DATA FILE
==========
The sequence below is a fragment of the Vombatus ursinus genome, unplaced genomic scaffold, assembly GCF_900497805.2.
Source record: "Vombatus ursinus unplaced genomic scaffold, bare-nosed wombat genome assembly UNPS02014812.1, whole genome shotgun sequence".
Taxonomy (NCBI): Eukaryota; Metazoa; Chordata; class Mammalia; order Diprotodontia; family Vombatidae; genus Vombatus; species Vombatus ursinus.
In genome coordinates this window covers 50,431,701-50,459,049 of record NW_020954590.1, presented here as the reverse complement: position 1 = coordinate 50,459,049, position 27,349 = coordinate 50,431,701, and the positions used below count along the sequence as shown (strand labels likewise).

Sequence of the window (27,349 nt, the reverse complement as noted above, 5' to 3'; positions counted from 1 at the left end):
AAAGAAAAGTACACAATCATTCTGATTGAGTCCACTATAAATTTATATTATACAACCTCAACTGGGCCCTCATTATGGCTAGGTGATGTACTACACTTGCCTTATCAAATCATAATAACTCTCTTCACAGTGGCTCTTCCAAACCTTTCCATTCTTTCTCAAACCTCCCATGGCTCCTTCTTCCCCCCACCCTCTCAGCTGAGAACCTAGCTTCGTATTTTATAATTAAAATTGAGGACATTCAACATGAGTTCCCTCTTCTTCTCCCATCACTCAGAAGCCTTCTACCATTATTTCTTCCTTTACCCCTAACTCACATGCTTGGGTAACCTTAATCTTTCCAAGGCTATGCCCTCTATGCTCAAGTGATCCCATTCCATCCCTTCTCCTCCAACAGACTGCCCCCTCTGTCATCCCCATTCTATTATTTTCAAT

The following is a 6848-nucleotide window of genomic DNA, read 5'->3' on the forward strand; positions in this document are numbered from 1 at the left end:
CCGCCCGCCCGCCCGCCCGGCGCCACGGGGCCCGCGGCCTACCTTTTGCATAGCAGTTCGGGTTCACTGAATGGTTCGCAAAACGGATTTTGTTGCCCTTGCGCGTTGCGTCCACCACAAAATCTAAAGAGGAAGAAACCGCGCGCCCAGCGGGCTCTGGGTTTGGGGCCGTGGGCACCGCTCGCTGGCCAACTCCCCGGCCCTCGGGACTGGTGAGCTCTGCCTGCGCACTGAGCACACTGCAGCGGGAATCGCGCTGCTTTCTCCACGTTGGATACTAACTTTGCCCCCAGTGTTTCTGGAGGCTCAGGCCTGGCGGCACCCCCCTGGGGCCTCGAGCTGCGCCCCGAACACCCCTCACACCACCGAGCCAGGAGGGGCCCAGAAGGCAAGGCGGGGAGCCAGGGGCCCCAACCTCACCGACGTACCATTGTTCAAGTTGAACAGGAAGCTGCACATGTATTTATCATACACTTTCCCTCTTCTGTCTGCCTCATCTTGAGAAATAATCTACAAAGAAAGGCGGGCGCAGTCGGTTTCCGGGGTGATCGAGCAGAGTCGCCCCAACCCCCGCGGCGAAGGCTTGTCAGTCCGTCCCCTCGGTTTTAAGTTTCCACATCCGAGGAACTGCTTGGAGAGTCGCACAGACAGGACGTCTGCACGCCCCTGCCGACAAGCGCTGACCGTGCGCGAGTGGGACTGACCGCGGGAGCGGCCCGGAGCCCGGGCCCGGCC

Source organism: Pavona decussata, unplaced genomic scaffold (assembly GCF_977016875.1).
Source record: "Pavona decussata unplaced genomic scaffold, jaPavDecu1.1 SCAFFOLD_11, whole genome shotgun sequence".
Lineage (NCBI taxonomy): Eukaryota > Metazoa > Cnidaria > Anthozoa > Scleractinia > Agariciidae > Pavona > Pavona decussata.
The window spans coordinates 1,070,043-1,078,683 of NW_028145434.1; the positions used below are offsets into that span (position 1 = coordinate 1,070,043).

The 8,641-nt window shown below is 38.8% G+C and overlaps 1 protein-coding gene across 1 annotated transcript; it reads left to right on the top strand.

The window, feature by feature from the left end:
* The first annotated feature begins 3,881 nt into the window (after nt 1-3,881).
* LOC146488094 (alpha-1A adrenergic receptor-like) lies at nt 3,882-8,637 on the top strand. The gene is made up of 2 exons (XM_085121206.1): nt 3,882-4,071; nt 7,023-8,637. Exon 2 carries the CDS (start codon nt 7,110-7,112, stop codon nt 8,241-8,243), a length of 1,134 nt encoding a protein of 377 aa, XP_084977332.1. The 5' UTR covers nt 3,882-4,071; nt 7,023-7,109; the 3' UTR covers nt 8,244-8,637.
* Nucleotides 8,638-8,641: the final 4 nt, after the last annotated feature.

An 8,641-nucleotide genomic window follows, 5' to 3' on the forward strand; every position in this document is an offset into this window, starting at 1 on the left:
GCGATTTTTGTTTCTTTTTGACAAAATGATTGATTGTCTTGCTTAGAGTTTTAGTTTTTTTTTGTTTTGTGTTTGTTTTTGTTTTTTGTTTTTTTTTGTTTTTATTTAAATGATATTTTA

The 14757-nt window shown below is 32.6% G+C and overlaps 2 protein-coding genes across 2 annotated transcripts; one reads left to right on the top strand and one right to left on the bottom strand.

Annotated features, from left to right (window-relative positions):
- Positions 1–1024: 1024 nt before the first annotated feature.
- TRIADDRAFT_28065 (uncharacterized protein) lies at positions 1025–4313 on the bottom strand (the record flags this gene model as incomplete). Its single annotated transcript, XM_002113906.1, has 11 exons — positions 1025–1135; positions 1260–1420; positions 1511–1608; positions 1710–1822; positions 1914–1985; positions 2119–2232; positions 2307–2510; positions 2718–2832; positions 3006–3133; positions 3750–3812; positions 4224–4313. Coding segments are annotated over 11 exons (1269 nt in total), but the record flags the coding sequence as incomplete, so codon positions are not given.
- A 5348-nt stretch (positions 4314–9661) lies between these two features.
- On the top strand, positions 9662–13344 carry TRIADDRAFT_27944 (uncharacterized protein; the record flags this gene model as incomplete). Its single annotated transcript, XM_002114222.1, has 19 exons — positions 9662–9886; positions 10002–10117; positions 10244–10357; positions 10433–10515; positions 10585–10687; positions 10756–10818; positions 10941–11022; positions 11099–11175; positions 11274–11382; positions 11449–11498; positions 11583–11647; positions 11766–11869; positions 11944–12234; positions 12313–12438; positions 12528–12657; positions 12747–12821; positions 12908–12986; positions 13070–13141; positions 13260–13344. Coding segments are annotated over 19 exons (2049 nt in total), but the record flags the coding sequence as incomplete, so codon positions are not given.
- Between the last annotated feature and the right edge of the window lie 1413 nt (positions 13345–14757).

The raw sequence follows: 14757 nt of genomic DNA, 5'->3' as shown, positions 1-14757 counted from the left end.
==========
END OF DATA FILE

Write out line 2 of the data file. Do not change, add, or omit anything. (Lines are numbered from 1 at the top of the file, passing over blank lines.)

Source record: "Vombatus ursinus unplaced genomic scaffold, bare-nosed wombat genome assembly UNPS02014812.1, whole genome shotgun sequence".